More than 100 medical students and others gathered in Gandhi Auditorium of White Hall at the Wright State University Boonshoft School of Medicine on April 13 to participate in an improv event, “What Would You Do?”
The event featured Wright State University theatre students acting out scenarios of discrimination against different minority groups, including Muslim Americans, African Americans, Latino Americans and members of the LGBTQ community. Students and audience members discussed the best ways to stand up against the various forms of discrimination.
Led by We’am Hussain, a fourth-year medical student, the event was part of the medical school’s WrightCurriculum for first-year medical students. The improv theater was based on real-life situations. A guest panel included several people from Wright State with a broad range of expertise in counseling, diversity, law and sociology. The panel also included Montgomery County Sheriff Phil Plummer. The guests on the panel participated in the discussion.
The improv event grew out of a desire by Hussain and other medical students to help encourage discussion about a critical problem that is arising in an increasingly diverse community. This is the second improv event Hussain has led.
“Many individuals feel victimized because they are misunderstood due to the biases which exist in society. This was an opportunity to give a voice to the vulnerable and most misunderstood members of the community,” Hussain said. “It gave students an opportunity to reflect on how they would feel if they were victimized in a similar manner. It also made them think about effectively stepping up for someone when they see that person is a target of discrimination.”
The discussion was facilitated by Hussain and Paul Hershberger, Ph.D., professor and director of the Division of Behavioral Health in the Department of Family Medicine at the Boonshoft School of Medicine.
“While bias and discrimination can be discussed with medical students in the abstract, having scenes of discrimination acted out by theater students makes discrimination more immediate and real,” Hershberger said. “This method of learning more fully engages students in a personal manner.”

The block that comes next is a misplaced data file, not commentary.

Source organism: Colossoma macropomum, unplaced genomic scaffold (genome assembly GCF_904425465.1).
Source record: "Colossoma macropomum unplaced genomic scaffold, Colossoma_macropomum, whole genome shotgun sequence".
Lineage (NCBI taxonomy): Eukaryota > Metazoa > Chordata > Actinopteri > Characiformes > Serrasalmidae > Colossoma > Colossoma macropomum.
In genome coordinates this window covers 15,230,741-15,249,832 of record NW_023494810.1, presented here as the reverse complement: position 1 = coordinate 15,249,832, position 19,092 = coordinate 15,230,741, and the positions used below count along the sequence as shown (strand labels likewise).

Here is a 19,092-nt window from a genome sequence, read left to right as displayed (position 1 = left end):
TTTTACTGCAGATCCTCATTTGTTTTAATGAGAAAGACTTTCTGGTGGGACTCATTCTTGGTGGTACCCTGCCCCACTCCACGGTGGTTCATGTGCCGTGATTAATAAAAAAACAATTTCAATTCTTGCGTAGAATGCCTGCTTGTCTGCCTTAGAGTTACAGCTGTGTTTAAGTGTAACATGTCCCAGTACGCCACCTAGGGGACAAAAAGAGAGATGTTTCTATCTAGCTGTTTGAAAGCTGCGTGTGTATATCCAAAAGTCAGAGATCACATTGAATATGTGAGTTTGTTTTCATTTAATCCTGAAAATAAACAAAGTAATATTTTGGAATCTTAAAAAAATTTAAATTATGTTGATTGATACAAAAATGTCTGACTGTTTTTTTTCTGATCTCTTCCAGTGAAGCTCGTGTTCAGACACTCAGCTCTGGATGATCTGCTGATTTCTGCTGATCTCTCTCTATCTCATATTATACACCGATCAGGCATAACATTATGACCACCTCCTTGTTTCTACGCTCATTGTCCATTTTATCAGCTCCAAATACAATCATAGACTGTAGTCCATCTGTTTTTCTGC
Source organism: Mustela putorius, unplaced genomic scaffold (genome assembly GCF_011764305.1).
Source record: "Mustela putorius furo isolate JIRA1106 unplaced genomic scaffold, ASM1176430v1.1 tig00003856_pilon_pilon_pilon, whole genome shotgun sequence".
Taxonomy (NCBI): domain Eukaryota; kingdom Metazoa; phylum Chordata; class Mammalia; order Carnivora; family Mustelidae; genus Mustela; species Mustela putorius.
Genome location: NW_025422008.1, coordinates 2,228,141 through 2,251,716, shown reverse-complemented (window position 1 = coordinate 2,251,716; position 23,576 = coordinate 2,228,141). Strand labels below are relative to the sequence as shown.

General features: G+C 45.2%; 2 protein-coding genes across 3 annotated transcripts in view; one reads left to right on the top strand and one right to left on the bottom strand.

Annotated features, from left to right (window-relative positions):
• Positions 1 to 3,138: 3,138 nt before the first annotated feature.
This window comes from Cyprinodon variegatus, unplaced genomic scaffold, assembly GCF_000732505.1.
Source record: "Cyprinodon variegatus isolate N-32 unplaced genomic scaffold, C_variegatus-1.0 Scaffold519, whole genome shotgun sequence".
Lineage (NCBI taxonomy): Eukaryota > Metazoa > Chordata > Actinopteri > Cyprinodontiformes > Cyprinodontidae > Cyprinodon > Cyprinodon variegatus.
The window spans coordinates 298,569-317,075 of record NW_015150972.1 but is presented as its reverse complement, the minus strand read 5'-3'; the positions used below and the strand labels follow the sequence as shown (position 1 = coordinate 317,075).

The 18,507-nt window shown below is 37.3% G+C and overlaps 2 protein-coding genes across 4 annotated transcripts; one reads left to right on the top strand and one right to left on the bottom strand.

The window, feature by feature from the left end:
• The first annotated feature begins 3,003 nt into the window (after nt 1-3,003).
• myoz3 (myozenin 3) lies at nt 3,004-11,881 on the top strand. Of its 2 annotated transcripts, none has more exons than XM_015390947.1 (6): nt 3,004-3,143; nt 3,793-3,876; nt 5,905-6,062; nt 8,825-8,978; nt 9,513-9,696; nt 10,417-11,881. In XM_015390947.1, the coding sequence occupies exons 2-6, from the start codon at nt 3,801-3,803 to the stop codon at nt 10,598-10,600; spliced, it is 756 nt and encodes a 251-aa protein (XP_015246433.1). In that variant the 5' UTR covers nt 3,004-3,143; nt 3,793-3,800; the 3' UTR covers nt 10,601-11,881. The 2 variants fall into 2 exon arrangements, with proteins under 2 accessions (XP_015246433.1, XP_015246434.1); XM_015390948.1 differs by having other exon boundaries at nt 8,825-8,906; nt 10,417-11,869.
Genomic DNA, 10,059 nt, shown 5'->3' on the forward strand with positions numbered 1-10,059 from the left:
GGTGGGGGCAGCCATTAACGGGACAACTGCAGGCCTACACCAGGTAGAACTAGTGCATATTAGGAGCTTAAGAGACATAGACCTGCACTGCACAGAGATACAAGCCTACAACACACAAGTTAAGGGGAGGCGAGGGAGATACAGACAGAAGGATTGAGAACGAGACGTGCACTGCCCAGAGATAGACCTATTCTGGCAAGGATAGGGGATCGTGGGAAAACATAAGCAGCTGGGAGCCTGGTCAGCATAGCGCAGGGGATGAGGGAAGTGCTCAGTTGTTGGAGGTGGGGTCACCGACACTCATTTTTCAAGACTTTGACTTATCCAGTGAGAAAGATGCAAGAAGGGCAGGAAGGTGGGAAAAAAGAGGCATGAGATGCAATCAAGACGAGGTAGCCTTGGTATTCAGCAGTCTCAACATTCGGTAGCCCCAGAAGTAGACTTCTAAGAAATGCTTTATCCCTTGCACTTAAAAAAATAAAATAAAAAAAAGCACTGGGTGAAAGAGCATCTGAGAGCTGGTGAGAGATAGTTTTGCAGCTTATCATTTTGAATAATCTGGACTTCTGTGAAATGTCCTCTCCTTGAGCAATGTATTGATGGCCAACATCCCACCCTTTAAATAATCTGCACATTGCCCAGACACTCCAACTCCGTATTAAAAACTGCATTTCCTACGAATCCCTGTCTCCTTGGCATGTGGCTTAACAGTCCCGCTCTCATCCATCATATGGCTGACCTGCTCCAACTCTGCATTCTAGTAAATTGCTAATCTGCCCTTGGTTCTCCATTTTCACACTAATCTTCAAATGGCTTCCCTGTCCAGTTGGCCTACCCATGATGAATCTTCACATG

It is important for first-year medical students to understand that discrimination occurs in the medical education community. “It is the responsibility of each one of us to avoid perpetuating discrimination and to address it through means available to us,” Hershberger said.
Medical students attending the event appreciated the theatre students performing the improv skits.
“As physicians, we will be working with diverse groups of people,” said Ben Clouse, a first-year medical student from New Riegel, Ohio. “We need to be able to understand our patients’ life circumstances. This setting creates a safe space to learn about people’s experiences and how we can better serve them.”
Courtney Smith, a first-year medical student from New Richmond, Ohio, agreed. “The improv allowed us to put ourselves into the situation,” she said. “We need to be able to treat patients without prejudice or biases.”
The medical school plans to include the “What Would You Do?” improv session next year in its curriculum for first-year medical students. Although Hussain is graduating from medical school, she will continue to provide leadership for the session as a medical resident completing her internal medicine residency at the Boonshoft School of Medicine.
Hussain also has been researching bias and discrimination along with her sister, Anam Hussain, an M.B.A. student at the University of Dayton. They presented their research at a national meeting of the Academy for Professionalism in Health Care in April in Baltimore. In June, they will present a research forum at the Academy of Communication in Healthcare in Tampa, Florida.
They have been working with Glen Solomon, M.D., professor and chair of the Department of Internal Medicine and professor and interim chair of the Department of Neurology at the Boonshoft School of Medicine.
“This work is very important because discrimination remains commonplace in society and the medical workplace,” Solomon said. “Medical students need tools to help build resilience in dealing with these challenges. These exercises can help them prepare for potential situations where they observe or experience discrimination.”
Solomon said their work may give other institutions a tool for teaching about discrimination.
“By presenting at national meetings, they will get their work out to a national audience of educators who focus on professionalism and health care communication,” he said.